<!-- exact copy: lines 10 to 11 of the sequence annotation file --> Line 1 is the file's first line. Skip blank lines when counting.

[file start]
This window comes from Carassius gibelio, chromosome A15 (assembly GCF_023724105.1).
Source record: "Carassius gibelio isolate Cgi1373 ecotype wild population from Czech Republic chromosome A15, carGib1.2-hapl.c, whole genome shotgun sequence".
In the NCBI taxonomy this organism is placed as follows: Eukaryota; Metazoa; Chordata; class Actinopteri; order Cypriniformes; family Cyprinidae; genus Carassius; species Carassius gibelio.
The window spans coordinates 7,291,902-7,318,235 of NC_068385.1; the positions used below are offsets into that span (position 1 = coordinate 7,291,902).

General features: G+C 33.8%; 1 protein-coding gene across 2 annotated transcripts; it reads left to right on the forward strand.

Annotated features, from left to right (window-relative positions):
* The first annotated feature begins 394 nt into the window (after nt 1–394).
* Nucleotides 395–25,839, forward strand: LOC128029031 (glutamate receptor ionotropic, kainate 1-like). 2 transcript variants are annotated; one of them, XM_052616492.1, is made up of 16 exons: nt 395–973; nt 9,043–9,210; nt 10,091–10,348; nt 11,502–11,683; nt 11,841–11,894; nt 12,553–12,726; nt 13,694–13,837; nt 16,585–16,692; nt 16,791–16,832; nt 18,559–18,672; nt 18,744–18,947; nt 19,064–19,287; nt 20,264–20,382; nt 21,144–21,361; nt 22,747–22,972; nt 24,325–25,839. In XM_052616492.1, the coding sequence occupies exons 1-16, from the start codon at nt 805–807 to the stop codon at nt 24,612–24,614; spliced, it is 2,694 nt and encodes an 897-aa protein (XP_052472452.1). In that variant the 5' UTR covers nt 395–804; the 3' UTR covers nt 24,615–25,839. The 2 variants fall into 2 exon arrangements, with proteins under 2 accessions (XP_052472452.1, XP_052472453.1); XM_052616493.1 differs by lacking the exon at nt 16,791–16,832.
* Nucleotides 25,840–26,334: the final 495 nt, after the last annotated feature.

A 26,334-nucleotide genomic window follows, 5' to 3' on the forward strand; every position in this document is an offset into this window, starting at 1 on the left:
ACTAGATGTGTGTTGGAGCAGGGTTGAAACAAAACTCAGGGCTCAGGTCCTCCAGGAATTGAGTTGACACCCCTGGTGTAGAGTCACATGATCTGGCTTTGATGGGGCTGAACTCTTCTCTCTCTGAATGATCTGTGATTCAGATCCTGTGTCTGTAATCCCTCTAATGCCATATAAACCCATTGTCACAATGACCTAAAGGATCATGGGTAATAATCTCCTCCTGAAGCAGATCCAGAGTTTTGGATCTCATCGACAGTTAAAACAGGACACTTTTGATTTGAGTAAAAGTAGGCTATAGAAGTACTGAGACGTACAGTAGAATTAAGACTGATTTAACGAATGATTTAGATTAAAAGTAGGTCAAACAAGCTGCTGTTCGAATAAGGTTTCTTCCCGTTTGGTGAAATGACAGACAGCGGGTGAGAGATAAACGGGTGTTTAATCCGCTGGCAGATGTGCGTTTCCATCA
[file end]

A 26,334-nucleotide genomic window follows, 5' to 3' on the forward strand; every position in this document is an offset into this window, starting at 1 on the left:
ACTAGATGTGTGTTGGAGCAGGGTTGAAACAAAACTCAGGGCTCAGGTCCTCCAGGAATTGAGTTGACACCCCTGGTGTAGAGTCACATGATCTGGCTTTGATGGGGCTGAACTCTTCTCTCTCTGAATGATCTGTGATTCAGATCCTGTGTCTGTAATCCCTCTAATGCCATATAAACCCATTGTCACAATGACCTAAAGGATCATGGGTAATAATCTCCTCCTGAAGCAGATCCAGAGTTTTGGATCTCATCGACAGTTAAAACAGGACACTTTTGATTTGAGTAAAAGTAGGCTATAGAAGTACTGAGACGTACAGTAGAATTAAGACTGATTTAACGAATGATTTAGATTAAAAGTAGGTCAAACAAGCTGCTGTTCGAATAAGGTTTCTTCCCGTTTGGTGAAATGACAGACAGCGGGTGAGAGATAAACGGGTGTTTAATCCGCTGGCAGATGTGCGTTTCCATCA